"C'mon, It's Just an Uzi!": A Personal Perspective on the Israel Challenge Experience
By Ed Nunes-Vaz
Here's a unique trip to Israel for you.
Imagine training in the desert to counter a terrorist attack-advancing from boulder to boulder, taking turns with your comrades giving each other covering fire-with your own Uzi-firing live 9-mm ammunition.
Imagine preparing your face with camouflage paint, then heading out on a night mission-where stealth and speed are a must-in order to snatch critical documents from an enemy camp. To get there you must get through a barbed wire fence, past a guard, scale a cliff and rappel down the other side-all between one and 3 in the morning.
Imagine training to rescue hostages held by terrorists in a bus-over and over until you get it right.
The Israel Challenge Experience is all of this and more. And to ice the cake, imagine that your leader for all this training is one of Israel's finest soldiers-a retired Lieutenant-Colonel from Israel's Special Forces , and a veteran of some of Israel's most remarkable military operations, including Beirut-and Entebbe.
May 16, Frankfurt Airport
Why is 54-year old over-the-hill man from the Diaspora heading off to Israel to learn combat and counter-terrorism tactics? The answer is quite simple. After my first visit to Israel in 1968 I dreamed of moving to Israel and joining the Israel Defense Forces-a dream that never materialized. So, here's my last chance at chasing a remnant of that dream.
And Miriam, my wife of 33 years, has encouraged me to go. She knows-even if she doesn't understand-how important it is to me to do this.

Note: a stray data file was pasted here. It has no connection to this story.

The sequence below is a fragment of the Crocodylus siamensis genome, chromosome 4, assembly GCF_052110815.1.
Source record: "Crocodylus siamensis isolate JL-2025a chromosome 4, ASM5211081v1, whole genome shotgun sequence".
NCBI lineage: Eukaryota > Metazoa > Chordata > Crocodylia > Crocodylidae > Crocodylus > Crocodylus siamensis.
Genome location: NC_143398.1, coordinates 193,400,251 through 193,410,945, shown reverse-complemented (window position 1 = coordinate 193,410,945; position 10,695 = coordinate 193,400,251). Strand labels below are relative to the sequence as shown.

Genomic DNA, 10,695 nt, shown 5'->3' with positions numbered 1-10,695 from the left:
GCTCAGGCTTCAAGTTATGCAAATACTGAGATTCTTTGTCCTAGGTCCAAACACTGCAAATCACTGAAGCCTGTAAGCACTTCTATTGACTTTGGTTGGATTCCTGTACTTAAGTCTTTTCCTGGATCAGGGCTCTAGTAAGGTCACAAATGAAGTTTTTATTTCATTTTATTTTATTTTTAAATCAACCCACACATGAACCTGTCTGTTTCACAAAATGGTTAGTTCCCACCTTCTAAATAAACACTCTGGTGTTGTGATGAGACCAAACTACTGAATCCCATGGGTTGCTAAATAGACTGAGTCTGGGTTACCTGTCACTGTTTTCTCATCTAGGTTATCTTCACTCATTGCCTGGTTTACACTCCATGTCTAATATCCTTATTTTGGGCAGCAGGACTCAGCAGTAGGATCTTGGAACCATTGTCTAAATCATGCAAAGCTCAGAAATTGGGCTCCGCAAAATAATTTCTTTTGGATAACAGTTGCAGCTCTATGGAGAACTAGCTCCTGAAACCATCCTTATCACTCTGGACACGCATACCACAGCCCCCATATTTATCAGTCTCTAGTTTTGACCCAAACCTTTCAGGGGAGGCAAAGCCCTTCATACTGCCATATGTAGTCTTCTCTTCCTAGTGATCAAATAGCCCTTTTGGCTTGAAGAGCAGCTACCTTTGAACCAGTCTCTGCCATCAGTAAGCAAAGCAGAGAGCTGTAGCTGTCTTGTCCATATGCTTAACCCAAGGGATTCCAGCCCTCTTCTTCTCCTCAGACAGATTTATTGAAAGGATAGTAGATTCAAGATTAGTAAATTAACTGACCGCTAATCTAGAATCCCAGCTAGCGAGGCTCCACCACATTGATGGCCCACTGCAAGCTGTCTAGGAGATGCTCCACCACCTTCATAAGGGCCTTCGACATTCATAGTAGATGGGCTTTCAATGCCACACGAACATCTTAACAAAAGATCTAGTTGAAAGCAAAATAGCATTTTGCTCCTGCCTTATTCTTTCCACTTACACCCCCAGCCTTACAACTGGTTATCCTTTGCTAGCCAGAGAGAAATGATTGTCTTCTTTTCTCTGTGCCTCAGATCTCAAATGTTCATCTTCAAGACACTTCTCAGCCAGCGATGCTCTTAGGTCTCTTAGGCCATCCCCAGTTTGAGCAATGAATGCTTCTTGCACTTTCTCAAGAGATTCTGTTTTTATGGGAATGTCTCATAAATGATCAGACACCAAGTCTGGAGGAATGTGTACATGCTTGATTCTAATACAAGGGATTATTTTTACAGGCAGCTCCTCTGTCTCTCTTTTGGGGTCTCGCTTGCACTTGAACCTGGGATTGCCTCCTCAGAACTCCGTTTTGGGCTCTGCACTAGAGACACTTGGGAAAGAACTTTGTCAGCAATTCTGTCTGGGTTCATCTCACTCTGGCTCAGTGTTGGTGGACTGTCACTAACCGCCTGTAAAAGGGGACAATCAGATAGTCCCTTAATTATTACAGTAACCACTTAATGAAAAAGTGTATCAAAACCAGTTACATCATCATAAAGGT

This is what I am thinking about as I wait to board the Lufthansa flight from Frankfurt to Tel Aviv.
May 16, Jerusalem
Ben Goldstein, co-founder and my initial contact for the Israel Challenge Experience, meets me at the airport as promised. He looks me right in the eye. His handshake is firm. The vibes are good. We take the new highway to Jerusalem. Beautiful, rugged terrain. It inspires.
Ben drops me off at the corner of Ben Yehuda and King George V. He tells me he will pick me up at about 8:15 tomorrow morning for the ride to the base and the beginning of the program.
I check into the Lev Yerushalayim Hotel across the street, then went out for a stroll on the Ben Yehuda Mall. The masses of people make this a preferred target for terrorists. I look around. The people are not afraid. They are going about their business, enjoying their evening walk, relaxing at cafes, eating ice cream. I stop at the corner of Luntz and Ben Yehuda, sit down on a bench and survey the vibrant scene. Security is everywhere, but neither obtrusive nor oppressive. I find the scene moving.
I get a pita and falafel, walk back to the hotel and call it a night.
May 17, Base (near Netanya)
Ben picks me up the following morning as planned. On our arrival at the base we all meet each other-the group comprising the inaugural Israel Challenge Experience. David R, 58, is a lawyer in Dallas. Larry R, 49, runs a big game hunting enterprise out of Seattle. Sam G, 20, is a university student in Tennessee. David Goldstein, 52 is a rabbi and paramedic with Magen David Adom in Jerusalem. And his nephew Ben Goldstein, 28, is a Sergeant in the Givati Brigade in the I.D.F.